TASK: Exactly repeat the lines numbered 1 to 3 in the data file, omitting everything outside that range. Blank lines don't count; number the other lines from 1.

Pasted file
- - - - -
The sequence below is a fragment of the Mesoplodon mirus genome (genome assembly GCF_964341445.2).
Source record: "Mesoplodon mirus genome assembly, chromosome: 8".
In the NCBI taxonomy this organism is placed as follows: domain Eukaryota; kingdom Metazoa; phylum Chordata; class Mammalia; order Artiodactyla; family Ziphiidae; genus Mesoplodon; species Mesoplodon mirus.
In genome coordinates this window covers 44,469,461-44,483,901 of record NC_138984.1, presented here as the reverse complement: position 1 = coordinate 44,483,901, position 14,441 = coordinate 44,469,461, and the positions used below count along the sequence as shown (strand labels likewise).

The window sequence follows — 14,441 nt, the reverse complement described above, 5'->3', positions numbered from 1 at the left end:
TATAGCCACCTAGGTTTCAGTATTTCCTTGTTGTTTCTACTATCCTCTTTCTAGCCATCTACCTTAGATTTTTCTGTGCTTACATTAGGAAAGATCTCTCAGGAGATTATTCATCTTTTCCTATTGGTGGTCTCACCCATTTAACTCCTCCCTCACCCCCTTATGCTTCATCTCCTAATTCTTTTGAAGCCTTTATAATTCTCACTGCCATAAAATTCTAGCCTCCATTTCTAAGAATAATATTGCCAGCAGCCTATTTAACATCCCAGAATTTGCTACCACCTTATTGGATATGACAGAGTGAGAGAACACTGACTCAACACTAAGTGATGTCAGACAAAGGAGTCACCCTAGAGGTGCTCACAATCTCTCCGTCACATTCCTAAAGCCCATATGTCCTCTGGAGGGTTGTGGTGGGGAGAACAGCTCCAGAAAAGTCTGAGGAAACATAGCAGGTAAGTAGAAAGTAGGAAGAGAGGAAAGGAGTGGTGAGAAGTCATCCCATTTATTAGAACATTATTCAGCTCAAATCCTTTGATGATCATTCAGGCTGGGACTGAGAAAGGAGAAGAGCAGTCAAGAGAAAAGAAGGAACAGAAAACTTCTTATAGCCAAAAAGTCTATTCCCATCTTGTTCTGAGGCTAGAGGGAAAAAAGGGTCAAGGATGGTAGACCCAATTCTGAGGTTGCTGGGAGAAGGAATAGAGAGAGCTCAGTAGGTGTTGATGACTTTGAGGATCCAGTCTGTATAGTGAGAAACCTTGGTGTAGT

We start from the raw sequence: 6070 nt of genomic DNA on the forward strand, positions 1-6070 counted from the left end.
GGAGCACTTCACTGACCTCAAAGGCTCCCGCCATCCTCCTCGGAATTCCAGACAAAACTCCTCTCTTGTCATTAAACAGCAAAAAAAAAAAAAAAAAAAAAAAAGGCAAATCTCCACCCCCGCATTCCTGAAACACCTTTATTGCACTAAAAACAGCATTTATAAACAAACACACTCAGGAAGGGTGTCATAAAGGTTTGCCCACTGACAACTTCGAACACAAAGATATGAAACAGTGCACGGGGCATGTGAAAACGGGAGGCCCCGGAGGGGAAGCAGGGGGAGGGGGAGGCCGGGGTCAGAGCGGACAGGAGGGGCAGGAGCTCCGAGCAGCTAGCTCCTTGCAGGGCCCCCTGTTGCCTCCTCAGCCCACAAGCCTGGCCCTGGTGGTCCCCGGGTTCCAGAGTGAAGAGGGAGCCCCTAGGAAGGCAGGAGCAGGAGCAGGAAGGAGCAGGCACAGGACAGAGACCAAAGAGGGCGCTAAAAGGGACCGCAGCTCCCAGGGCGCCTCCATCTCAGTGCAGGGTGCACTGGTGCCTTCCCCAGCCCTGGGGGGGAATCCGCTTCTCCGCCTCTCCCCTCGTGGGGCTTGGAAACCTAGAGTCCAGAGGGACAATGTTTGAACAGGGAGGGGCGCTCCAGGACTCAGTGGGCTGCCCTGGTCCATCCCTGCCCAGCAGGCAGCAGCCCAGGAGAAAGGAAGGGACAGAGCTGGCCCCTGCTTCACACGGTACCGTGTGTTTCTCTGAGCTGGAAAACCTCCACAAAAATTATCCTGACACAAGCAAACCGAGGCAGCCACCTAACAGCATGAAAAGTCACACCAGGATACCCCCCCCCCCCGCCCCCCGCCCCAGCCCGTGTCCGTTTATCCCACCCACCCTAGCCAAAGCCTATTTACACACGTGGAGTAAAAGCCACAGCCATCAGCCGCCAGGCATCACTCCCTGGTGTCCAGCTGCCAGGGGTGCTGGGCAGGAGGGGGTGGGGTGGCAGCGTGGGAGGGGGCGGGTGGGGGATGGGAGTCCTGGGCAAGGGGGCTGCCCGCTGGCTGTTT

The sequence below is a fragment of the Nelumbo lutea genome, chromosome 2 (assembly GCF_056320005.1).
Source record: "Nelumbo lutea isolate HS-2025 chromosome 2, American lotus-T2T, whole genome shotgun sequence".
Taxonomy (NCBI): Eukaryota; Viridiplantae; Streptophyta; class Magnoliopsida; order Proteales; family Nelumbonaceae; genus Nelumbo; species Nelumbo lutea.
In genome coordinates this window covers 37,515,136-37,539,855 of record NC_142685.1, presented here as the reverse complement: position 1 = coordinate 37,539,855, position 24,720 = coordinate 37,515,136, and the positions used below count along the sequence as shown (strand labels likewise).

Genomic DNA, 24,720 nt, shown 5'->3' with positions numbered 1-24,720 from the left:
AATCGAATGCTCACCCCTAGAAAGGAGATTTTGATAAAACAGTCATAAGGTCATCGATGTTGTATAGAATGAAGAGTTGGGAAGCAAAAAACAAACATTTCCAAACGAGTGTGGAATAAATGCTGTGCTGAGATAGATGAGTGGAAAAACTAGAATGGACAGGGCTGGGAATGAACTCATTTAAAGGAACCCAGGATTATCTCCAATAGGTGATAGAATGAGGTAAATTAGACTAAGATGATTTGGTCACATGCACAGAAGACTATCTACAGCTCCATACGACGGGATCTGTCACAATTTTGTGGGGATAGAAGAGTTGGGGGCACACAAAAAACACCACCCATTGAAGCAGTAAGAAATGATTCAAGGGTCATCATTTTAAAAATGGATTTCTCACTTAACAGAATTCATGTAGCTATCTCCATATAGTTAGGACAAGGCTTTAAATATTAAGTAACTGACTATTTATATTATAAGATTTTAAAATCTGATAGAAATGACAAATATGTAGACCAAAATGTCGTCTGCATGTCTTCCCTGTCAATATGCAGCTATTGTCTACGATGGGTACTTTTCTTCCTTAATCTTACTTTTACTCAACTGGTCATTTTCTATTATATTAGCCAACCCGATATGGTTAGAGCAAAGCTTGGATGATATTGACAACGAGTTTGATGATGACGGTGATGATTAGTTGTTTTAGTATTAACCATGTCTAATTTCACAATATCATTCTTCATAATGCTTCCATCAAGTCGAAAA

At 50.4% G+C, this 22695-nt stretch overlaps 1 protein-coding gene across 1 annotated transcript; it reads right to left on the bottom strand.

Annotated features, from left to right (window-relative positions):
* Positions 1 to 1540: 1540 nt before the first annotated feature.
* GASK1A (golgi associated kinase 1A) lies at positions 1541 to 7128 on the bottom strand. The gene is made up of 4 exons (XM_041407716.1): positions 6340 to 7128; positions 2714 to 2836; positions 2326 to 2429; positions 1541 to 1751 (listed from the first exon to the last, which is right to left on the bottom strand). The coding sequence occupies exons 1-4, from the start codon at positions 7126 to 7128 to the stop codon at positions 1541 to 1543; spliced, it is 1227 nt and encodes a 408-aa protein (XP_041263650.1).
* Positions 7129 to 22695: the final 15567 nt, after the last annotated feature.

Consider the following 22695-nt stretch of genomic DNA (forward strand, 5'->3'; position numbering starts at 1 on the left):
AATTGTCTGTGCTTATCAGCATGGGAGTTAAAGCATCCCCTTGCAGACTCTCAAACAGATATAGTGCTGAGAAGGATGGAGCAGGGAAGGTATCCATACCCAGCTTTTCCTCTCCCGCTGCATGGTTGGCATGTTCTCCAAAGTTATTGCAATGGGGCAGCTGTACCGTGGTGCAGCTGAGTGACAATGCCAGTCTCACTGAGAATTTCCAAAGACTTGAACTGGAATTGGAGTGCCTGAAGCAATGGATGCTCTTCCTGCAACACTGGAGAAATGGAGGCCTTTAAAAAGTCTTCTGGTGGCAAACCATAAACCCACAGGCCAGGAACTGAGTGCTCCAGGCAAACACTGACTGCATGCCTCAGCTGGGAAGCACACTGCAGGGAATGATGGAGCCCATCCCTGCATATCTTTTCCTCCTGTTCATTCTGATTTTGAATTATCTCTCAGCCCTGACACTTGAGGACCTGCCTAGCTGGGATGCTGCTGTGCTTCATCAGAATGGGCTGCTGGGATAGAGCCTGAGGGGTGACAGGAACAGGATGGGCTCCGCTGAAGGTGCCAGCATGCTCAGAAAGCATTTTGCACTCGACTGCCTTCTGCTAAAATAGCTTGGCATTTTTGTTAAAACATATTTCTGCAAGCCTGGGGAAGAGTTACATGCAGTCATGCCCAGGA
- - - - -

The sequence below is a fragment of the Mesoplodon mirus genome (genome assembly GCF_964341445.2).
Source record: "Mesoplodon mirus genome assembly, chromosome: 8".
In the NCBI taxonomy this organism is placed as follows: domain Eukaryota; kingdom Metazoa; phylum Chordata; class Mammalia; order Artiodactyla; family Ziphiidae; genus Mesoplodon; species Mesoplodon mirus.